blog question #6 for blue team (section 081)

In class today we demonstrated that it is possible to analyze the Bretton Woods institutions from at least three different points of view, and that those analyses do not agree with one another. Given this, what should we do about the incompatibility between perspectives? If one perspective is accurate, does this necessarily mean that the others are wrong?


World Politics blog question #6 for red team (section 080)

By way of further elucidating the logic of the three theoretical perspectives we're been wrestling with, I would like you to take one of the following two empirical questions and see what one or two of the perspectives would say about it:

1) the UN recently decided, according to reports like this one (http://www.space.com/news/united-nations-alien-ambassador-100927.html), to appoint an ambassador in case of alien contact. Is this a good idea?

2) the Bretton Woods system itself has undergone such radical changes that some would say that it no longer even exists. Is this a good thing?

Feel free to tackle both if you can find a creative way of combining them ;-)


World Politics blog question #5 for blue team (section 081)

Among other things, today we discussed the issue of whether and to what extent the authority of a professor in the classroom is limited. Extending this analysis to the international system: are there things that states should not do? Are there social norms and expectations that set limits on state action, or are all such limits reducible to questions of power and self-interest?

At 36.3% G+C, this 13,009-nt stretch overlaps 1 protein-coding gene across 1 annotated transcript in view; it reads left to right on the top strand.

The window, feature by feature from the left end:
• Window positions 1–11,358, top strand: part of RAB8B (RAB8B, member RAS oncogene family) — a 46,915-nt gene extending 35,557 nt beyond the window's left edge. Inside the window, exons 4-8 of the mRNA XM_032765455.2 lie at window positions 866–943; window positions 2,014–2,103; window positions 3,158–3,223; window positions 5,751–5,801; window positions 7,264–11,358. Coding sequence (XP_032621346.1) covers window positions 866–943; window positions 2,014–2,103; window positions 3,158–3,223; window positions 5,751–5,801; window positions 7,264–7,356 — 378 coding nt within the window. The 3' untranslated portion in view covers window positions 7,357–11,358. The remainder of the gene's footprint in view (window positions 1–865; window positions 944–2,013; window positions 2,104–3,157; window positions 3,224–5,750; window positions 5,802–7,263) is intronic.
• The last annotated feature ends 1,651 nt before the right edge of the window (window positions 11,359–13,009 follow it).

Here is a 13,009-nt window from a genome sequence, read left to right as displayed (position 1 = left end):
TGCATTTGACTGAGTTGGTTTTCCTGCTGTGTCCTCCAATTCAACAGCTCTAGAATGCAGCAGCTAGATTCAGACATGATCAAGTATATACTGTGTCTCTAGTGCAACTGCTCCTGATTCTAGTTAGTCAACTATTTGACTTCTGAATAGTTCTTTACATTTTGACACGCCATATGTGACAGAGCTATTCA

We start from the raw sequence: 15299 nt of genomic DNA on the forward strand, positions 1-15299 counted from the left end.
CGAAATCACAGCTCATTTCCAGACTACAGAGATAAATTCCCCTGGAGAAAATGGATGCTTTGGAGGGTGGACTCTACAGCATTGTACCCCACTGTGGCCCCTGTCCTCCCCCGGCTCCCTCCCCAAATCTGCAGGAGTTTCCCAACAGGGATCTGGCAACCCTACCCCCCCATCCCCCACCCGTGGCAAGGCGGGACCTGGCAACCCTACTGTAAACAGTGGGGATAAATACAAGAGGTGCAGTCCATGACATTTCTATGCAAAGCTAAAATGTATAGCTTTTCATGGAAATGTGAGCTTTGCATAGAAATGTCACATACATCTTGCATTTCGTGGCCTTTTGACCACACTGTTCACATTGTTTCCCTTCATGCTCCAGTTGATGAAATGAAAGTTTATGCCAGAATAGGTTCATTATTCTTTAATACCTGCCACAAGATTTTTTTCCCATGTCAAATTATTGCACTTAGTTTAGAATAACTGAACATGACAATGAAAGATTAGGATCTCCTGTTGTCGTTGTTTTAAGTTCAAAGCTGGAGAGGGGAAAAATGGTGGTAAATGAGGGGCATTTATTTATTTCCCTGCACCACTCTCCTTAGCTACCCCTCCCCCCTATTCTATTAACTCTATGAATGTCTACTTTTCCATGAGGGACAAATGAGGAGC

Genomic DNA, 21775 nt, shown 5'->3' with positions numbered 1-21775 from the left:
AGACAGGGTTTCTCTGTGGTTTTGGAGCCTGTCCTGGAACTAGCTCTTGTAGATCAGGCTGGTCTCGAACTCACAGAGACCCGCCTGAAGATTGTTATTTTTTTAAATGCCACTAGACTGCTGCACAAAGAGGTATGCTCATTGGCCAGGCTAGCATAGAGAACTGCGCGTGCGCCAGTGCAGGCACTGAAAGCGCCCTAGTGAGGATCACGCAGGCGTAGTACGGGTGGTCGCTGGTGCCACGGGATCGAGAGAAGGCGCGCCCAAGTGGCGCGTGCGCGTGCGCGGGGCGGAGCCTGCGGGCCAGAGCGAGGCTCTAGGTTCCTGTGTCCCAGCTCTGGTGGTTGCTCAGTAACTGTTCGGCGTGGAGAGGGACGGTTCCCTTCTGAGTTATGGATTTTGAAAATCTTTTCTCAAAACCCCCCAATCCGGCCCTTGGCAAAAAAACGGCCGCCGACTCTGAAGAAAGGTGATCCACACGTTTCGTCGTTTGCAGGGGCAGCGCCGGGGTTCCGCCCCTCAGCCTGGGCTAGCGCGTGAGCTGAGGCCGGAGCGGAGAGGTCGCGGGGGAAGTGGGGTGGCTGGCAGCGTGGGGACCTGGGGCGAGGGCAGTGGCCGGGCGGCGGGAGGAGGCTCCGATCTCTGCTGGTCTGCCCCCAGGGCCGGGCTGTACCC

World Politics blog question #5 for section 080 (red team)

Suppose that Lady Gaga were a state. What kind of state would she be? Lady Gaga is of course known for flaunting social conventions and breaking rules; which international rules and norms would such a state try to more or less deliberately violate? And what kind of structure would an international system with Lady Gaga in it and up having?


World Politics blog question #4 for section 081 (blue team)

Building on our discussion of liberalism in class today: is an uninformed vote better than not voting at all?


World Politics section 080 (red team) blog question #4

In class today we spent a good deal of time talking about the ways that democratic elections might function as ways of de-politicizing the populace, thus frustrating the expectations of liberals about making the government accountable to the people. Given that discussion, would you rather live in a society that did not have governmental elections?


World Politics blog question #3 for section 081 (blue team)

Machiavelli paints a portrait of a ruler who must always be prepared to do whatever it takes to maintain his (and for Machiavelli, it's always "his") power. Is this an accurate portrayal of contemporary ruling elites? Should rulers follow Machiavelli's advice, even under contemporary conditions?


World Politics blog question #3 for section 080 (red team)

Near the end of The Prince, Machiavelli suggests that since fortune favors the bold, it is always better to take the initiative in political life and political struggle. Is this good advice? Does it cohere with Machiavelli's other pieces of advice throughout the book?